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Obama’s Support of Equal Marriage Equals Support in the Polls

May 15, 2012 Leave a comment

ImageEarlier this week, Obama announced his support of gay marriage. This announcement should help Obama in the upcoming 2012 Presidential elections. More than half of Americans support legal gay marriage, a big jump from a mere 27% in 1997. 65% of Democrats believe in same sex marriage and over half of Independents. Only 22% of Republicans believe in same sex marriage, but the Obama administration won’t have to worry about the Republican-affiliated Americans, since they most likely wouldn’t vote for a Democratic candidate in the first place.
ImageObama doesn’t need to worry about the vote from the Democratic-affiliated, but should to focus his attention on the Independents in America. Since over half of people who identify as Independent believe in gay rights, announcing his support of gay marriage was a wise announcement made by Obama. The votes of the Independents can make the difference of a win or lost in the swing states during the Presidential Election. More Americans than ever identify as Independents. The problem with identifying as a Independent is that their votes may tip the balance is some states more than others. Obama most likely will not win big Republican states such as Utah, Idaho, or Wyoming. However, the swing states are the real battle-grounds (Colorado, Florida, Iowa, Michigan, Nevada, New Hampshire, New Mexico, North Carolina, Ohio, Pennsylvania, Virginia and Wisconsin). The fact that Obama is trying to unify the vote of these Independent voters is a big step to be re-elected to President.

Image35% of Young voters consider themselves Democrats, 26% as Republicans, and 29% as Independents.  As a whole, younger people tend to support same-sex marriage by a considerably larger margin than older voters.The young voters (18-29) voted 67 percent for Proposition 8. Young voters are more ethnically diverse than any other age group. 62% identify as white; in the turn of the millennium, 74% identified as white. In 2008, Obama captured 66% of the youth vote, compared to McCain’s 31% of youth vote. Since youth voters are more supportive to same sex marriage, Obama has more of an upper hand after announcing his support for gay marriage.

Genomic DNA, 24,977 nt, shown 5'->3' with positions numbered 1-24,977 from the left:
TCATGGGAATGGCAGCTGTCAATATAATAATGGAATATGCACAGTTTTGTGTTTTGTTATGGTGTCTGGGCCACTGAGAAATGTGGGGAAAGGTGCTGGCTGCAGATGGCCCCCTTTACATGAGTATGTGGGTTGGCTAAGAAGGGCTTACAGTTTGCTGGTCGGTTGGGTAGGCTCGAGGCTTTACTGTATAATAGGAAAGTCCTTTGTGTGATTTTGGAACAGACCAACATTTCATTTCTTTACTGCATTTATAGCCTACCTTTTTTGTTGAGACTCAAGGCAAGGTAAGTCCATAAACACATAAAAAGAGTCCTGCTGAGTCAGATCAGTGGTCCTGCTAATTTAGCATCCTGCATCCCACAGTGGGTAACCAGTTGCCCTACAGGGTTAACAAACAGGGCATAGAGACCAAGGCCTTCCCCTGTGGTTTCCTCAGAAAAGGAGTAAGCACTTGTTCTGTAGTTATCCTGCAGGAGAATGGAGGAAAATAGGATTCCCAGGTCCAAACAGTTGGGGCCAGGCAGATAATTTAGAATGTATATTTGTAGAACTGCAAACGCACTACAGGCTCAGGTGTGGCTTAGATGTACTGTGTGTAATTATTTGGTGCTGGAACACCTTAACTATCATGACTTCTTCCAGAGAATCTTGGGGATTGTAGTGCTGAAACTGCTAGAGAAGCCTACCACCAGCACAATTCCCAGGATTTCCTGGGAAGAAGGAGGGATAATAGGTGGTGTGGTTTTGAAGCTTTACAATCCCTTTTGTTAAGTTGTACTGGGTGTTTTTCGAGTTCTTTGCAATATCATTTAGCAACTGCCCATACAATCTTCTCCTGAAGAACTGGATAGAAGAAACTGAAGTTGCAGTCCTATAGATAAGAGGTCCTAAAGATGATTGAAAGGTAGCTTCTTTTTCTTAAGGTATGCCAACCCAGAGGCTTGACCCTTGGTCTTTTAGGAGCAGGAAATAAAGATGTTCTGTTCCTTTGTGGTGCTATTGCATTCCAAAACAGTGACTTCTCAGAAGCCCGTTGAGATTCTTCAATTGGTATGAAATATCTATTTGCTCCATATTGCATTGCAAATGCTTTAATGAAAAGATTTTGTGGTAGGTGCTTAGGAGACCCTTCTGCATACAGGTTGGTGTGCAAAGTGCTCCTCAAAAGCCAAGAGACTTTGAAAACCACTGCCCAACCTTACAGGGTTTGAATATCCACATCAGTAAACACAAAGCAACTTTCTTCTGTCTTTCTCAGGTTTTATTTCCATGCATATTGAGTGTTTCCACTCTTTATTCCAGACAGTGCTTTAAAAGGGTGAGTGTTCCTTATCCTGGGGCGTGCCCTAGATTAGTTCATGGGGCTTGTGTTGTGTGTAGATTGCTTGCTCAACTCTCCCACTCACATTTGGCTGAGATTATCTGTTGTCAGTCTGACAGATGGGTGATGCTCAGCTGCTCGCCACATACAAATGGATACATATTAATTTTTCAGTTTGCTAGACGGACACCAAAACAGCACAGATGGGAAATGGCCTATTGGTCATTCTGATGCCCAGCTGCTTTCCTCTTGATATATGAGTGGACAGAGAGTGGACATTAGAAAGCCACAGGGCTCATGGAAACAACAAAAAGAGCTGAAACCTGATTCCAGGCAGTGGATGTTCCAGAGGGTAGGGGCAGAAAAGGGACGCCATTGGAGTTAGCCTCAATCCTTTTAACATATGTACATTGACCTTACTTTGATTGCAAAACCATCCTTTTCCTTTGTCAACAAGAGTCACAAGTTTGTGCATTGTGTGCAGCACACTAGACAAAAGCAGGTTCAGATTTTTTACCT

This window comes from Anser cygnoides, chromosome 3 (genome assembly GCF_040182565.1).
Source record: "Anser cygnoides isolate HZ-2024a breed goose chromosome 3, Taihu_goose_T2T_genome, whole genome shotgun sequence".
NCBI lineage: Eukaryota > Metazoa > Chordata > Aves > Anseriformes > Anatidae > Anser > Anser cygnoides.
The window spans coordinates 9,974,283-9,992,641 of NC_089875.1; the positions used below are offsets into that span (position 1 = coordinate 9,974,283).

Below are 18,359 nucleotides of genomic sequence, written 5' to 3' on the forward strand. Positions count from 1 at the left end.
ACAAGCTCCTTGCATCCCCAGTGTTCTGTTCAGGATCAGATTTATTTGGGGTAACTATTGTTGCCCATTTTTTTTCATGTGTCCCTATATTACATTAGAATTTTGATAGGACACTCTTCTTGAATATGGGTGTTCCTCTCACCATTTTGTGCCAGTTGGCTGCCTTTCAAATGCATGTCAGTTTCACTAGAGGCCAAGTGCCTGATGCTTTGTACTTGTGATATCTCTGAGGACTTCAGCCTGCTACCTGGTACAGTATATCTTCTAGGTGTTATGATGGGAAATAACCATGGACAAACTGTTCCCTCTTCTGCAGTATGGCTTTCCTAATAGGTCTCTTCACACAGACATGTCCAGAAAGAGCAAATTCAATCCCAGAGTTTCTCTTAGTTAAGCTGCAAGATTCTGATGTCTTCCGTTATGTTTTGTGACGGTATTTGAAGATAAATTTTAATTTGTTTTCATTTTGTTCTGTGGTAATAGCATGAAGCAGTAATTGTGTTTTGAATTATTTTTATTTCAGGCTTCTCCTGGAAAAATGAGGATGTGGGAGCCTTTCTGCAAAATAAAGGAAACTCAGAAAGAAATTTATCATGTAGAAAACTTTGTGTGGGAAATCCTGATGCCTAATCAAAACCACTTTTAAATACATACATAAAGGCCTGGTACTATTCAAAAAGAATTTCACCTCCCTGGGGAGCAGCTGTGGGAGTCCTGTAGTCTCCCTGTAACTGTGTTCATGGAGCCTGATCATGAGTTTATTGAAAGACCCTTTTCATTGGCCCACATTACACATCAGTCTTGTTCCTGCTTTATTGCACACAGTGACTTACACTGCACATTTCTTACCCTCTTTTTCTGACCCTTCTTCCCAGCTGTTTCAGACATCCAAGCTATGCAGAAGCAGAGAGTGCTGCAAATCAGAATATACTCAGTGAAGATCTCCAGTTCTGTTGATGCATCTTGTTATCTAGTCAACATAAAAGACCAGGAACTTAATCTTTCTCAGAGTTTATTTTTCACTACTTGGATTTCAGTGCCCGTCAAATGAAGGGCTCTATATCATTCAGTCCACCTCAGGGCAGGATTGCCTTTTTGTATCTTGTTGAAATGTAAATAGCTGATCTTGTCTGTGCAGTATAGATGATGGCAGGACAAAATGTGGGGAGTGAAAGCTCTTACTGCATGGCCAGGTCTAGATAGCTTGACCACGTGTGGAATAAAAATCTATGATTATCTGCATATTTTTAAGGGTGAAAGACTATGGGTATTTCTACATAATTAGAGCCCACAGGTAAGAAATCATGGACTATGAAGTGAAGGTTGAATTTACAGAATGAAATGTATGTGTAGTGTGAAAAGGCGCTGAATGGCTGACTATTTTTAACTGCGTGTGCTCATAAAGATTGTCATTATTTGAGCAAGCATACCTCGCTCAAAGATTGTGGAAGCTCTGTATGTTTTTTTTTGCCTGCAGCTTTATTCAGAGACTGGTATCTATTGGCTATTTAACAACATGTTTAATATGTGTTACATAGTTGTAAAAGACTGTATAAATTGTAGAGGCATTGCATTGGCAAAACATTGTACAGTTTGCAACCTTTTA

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Categories: B2, Learning Tags: ,

The Power of Social Media and Youth

April 20, 2012 4 comments

The forms of communication continues to evolve into the 21st century. Long ago, getting one’s message across came in the form of speeches. Speeches turned into  newspapers, which eventually turned into radio, and then television. The newest form of communication is the internet. Presidential candidates who do not see social media as an effective form of communication will not do well in their Presidential campaigns. Whether people like it or not, social media plays an important role in the election process today.

Social media can assist the Presidential candidates in getting their message across to potential voters. Joining social media allows voters to feel closer to the candidate, whether by “following” or “friending” the preferred candidate. Social media is not just a one way street. People with similar stances on issues can create groups or make videos, promoting their view to the world. Candidates can easily see a group’s opinion on any given issue, allowing the group to be heard.

Perhaps the biggest impact social media has on the Presidential election is voter turnout. Nearly half of young adults (described as being between the ages of 18-24 years old) voted in the 2008 elections. This is a large increase from the 2000 elections, where only 32% of young adults voted (Shea, pg. 152). What could have possibly created such a large increase between 2000 and 2008? The presence of social media within those 8 years have increased a hundred fold. Presidential campaigns speak to young voters through social media.

While correlation between social media, the newest form of communication, and young voters is positive, it doesn’t necessarily mean causation. However, the positive correlation between the two cannot continue to go unnoticed, especially by those campaigning. The role of social media shines through with the 2008 campaign, and hopefully potential Presidential candidates have taken note.

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